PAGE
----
Factories on the Moon are the only practical solution. O”Neill and his people crunched the numbers and the rocket equation and the laws of thermodynamics mean those numbers have not and will not change. If you go to page 23 of this paper you will see the energies involved and it should all become clear to you. Or maybe not.

    http://www.homepages.ucl.ac.uk/~ucfbiac/Lunar_resources_review_preprint_accepted_manuscript.pdf

  • Kapitalist

    Well, incompetent generals COULD MAKE IT DANGEROUS if they really wanted and tried all they could. And they evidently did.

    But a competent commander would not do that, would not suffer such humiliating defeats. In the past, US commanders didn’t do that much. Running trucks across IEDs on desert roads across Iraq and Afghanistan really doesn’t sound like a good idea. Why is today’s US gov even doing that stuff? Are they stupid or are they evil. Nothing good has come out of it, has it? So pick one out of stupid of evil.

  • Gary Church

    Go ahead and keep filling up the page. So productive and meaningful.

  • Gary Church

    I ain’t a 737. No matter how much the space clown wannabes want to it to be so they can take their space station vacation.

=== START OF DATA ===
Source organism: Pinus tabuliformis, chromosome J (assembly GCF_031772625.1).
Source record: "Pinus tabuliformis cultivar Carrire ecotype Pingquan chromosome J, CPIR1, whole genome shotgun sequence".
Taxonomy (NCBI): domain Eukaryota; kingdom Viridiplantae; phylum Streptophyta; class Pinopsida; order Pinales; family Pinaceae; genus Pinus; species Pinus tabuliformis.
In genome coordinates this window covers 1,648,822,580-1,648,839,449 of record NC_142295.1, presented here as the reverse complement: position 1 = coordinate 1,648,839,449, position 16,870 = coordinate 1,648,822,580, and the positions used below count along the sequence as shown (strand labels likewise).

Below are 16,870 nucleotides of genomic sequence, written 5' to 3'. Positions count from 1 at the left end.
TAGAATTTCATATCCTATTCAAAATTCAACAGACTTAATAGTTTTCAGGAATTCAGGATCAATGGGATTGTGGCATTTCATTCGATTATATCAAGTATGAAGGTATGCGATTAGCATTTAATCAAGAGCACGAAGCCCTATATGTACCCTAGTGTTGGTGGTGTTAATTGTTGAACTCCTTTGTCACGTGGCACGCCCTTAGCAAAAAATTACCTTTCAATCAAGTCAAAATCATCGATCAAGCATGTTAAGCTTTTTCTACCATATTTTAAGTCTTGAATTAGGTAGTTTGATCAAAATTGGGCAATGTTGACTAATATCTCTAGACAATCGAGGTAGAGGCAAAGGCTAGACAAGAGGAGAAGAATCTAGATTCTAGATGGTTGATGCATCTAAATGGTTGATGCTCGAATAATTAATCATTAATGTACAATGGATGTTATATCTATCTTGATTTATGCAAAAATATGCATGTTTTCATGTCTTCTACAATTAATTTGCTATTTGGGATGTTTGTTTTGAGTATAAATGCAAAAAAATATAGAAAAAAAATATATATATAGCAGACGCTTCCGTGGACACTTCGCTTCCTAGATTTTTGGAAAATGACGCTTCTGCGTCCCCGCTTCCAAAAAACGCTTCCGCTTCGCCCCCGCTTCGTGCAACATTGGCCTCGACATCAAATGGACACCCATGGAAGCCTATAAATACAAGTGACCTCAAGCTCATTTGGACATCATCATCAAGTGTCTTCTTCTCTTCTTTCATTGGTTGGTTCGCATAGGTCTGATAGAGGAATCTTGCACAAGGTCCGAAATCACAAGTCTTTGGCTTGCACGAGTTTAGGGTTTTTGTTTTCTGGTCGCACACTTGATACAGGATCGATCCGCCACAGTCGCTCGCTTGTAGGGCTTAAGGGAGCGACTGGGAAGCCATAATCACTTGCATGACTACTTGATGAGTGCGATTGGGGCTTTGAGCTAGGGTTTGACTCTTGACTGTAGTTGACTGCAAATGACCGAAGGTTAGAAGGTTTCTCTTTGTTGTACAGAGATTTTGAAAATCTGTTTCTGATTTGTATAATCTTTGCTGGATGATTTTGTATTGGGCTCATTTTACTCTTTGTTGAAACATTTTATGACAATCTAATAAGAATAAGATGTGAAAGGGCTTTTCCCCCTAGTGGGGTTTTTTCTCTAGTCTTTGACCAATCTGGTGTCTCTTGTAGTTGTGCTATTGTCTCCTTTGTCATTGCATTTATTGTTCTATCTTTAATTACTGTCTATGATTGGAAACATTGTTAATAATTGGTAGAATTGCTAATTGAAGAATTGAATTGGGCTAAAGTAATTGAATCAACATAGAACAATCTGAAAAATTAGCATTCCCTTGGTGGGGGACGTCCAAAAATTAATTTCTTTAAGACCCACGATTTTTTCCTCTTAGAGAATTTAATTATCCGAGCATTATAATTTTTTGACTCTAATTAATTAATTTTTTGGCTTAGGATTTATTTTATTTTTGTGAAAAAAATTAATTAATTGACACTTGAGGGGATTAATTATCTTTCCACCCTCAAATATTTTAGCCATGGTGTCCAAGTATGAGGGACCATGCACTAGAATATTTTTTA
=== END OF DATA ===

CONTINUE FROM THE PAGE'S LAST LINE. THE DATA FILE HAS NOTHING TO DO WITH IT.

And the SLS is the antithesis of the NewSpace LEO business plan so it is no surprise at all that it must be damned at every mention.

  • Kapitalist

    @TomDPerkins:disqus
    That’s bad. That’s really bad. Believing that Iraq was “stable” when Bush left the White House. Your misconception is so very far from reality that it can only keep on failing and defeating the US. Stupid persons like you are the worst enemy the US has today.

  • Gary Church

    Quality space talk. Doug needs to discipline his problem children.

  • TomDPerkins

    “I(t[sic]) ain’t a 737”

    But it will be, which is good, because it has to be for us to become a spacefaring species not restricted to one planet.

    Rocket we can’t afford to use for the purpose may as well not be built for it in the first place.

  • Kapitalist

    You are promoting the SEP thruster, which could achieve many greater things than solar panels in space. Please let me ask you to argue for the solar electric thrusters, please do. It just lacks relevance to enough to me to support this space solar beam to Earth crazy thing. You’re mixing some good ideas with some lousy ideas. I hope you’ll sort it out and move on at what actually works in order to get us all out of here.

  • Kapitalist